So far three GOP senators — Sens. Lisa MurkowskiLisa Ann MurkowskiRed dresses displayed around American Indian museum to memorialize missing, murdered native women Juan Williams: Don't rule out impeaching Trump The 25 Republicans who defied Trump on emergency declaration MORE (R-Alaska), Susan CollinsSusan Margaret CollinsSenate GOP poised to go 'nuclear' on Trump picks Overnight Health Care: CDC pushes for expanding HIV testing, treatment | Dem group launches ads attacking Trump on Medicare, Medicaid cuts | Hospitals, insurers spar over surprise bills | O'Rourke under pressure from left on Medicare for all Dem group launches ads attacking Trump's 'hypocrisy on Medicare and Medicaid cuts' MORE (R-Maine) and Corey Gardner (Colo.) — have said they will support the continuing resolution. 

“I’m in the camp of being happy that we’re going to be going to the floor and having an opportunity to vote on proceeding to anything,” Murkowski said. “I’m not very optimistic at its chance of passage, but we’ve got to get ourselves off of dead center here.”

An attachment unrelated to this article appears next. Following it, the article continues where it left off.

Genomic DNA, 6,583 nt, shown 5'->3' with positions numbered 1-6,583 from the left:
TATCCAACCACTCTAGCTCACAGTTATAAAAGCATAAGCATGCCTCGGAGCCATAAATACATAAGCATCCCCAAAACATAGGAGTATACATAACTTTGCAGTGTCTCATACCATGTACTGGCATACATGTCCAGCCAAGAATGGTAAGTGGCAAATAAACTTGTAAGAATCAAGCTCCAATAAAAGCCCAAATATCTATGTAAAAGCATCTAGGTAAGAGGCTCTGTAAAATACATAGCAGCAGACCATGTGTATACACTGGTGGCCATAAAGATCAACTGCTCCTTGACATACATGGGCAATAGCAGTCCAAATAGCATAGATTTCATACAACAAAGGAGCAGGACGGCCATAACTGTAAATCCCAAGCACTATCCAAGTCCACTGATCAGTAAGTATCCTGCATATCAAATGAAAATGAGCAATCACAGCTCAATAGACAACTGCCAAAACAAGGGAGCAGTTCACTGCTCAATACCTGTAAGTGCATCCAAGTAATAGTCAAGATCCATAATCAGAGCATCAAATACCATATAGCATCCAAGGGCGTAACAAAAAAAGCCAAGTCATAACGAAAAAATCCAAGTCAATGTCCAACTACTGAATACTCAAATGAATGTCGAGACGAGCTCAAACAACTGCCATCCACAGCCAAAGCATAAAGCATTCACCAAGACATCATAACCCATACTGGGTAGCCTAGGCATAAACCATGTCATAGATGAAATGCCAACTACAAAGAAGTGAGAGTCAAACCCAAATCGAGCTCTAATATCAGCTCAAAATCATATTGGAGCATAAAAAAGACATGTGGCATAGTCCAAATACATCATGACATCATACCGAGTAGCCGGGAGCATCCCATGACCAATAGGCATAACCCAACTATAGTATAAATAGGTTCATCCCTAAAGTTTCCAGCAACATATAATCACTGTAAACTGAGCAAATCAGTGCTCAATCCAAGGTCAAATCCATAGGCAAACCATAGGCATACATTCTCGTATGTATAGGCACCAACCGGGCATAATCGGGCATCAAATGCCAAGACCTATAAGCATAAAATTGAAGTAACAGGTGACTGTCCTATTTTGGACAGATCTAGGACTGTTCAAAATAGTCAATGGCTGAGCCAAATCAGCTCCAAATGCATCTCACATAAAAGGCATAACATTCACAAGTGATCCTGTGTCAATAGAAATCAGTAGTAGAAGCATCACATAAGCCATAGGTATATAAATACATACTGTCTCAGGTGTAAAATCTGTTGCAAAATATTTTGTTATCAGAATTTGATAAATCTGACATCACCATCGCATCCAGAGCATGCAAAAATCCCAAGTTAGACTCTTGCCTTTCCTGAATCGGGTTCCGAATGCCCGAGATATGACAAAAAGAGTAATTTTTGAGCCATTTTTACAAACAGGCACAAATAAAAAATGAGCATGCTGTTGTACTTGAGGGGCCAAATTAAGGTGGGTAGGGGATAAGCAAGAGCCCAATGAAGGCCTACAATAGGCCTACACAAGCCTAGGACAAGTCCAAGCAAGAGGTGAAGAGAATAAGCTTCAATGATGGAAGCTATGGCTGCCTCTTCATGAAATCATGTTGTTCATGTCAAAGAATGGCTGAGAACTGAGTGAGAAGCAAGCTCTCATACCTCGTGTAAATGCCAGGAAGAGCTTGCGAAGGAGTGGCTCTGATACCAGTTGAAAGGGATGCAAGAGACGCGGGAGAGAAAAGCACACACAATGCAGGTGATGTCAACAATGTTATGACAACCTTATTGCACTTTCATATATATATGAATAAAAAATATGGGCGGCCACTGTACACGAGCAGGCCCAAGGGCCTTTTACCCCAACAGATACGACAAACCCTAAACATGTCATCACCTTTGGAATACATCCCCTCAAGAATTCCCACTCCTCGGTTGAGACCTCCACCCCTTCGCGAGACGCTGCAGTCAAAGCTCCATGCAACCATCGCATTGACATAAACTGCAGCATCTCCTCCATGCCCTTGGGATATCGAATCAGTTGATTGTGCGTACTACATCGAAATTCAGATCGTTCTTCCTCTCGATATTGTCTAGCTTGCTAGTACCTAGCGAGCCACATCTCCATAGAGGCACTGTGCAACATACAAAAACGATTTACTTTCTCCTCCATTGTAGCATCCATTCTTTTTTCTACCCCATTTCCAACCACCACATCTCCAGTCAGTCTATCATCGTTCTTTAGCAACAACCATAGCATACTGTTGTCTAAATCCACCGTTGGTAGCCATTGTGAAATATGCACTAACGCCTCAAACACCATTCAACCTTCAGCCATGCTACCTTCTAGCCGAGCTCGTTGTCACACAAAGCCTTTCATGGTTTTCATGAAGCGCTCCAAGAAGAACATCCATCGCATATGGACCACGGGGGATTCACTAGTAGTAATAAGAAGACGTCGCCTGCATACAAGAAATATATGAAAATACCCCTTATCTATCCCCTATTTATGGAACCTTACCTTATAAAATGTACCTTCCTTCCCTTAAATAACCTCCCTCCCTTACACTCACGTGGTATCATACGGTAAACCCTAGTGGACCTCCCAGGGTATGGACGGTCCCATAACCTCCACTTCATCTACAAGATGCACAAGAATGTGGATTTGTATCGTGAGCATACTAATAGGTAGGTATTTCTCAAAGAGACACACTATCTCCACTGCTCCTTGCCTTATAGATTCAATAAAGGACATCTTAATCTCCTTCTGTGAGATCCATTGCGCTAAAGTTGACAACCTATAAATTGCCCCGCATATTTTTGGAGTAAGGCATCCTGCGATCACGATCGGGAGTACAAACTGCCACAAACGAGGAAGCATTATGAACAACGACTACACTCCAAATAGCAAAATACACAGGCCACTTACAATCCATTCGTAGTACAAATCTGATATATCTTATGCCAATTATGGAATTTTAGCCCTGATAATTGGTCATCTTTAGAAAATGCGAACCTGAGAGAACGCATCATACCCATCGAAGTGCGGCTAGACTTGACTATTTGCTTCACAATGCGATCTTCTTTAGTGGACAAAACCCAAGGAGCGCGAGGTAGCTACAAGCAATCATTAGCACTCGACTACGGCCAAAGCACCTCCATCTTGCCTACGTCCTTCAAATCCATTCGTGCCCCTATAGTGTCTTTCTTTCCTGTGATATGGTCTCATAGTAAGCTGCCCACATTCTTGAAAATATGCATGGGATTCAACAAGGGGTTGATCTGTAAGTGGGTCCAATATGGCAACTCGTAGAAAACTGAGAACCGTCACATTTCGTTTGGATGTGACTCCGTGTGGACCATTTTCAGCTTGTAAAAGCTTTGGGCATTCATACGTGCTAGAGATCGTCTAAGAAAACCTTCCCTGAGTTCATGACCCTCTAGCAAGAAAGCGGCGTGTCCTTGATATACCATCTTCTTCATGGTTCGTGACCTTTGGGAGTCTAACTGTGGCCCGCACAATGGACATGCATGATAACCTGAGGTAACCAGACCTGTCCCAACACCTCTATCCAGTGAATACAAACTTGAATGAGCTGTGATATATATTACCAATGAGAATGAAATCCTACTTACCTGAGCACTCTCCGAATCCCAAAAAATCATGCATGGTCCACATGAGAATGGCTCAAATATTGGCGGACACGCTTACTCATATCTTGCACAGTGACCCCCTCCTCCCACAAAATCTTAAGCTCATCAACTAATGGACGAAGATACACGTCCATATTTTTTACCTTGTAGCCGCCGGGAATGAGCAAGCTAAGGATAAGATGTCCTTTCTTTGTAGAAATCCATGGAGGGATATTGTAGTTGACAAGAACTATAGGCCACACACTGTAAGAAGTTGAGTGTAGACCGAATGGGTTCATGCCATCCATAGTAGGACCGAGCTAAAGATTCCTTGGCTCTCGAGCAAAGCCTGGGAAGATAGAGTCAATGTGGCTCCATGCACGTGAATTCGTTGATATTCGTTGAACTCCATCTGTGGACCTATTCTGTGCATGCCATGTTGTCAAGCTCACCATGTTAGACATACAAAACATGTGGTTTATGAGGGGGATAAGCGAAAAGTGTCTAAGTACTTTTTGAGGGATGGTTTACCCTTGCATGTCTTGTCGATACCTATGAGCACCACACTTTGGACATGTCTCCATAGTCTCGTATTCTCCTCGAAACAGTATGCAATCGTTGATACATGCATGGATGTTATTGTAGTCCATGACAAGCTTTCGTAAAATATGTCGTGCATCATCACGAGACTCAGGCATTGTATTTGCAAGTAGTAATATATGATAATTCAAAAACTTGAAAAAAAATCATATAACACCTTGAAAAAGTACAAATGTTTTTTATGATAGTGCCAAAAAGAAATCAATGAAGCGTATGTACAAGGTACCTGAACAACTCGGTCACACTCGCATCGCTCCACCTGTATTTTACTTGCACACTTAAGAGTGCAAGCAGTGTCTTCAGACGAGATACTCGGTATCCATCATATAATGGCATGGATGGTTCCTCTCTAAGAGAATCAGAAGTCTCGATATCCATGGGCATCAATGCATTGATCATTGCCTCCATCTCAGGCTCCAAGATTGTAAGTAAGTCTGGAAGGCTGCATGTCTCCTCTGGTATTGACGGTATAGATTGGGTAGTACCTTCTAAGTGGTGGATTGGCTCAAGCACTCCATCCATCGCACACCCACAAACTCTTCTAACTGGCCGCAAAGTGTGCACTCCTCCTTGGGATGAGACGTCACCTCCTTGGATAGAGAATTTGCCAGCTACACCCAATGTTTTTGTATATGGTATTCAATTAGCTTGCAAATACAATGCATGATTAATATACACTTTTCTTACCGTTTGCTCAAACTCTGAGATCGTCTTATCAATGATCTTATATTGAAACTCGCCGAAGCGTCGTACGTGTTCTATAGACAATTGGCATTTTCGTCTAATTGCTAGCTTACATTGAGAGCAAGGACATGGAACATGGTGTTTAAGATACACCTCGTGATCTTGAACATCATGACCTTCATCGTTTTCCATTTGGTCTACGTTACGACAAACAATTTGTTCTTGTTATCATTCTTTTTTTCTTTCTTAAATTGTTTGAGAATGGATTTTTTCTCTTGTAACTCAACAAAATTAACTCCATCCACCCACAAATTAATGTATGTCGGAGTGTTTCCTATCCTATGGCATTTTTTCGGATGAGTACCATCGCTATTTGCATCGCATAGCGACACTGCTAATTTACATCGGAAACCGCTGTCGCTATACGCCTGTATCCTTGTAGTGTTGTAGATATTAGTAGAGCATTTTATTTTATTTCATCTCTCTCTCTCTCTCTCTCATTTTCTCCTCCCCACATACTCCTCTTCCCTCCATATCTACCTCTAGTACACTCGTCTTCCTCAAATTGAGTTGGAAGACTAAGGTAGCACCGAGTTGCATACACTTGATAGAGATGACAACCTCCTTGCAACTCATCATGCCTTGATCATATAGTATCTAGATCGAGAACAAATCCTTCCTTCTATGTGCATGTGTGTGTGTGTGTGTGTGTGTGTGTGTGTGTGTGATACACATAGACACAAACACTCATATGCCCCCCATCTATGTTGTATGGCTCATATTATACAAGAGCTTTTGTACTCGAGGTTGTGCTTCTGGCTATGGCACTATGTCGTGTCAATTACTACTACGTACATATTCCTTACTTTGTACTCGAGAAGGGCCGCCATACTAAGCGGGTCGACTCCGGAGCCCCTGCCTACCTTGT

Collins and Gardner are both up for reelection in states won in 2016 by Democratic presidential nominee Hillary ClintonHillary Diane Rodham ClintonBannon says an O'Rourke-Harris ticket poses the greatest threat to Trump in 2020 Biden-Abrams ticket would be a genius media move Assange lawyer says he's declined to cooperate with Nadler's document requests MORE. Collins's office confirmed on Wednesday evening that she would support the short-term bill as well as the president's proposal. 

“The president’s put forth an offer,” Collins said. “It seems me we should get a counteroffer. That’s the way a negotiation usually works.”

Gardner's office told The Denver Post's editorial board that he would support the two measures.

Updated at 1:53 p.m.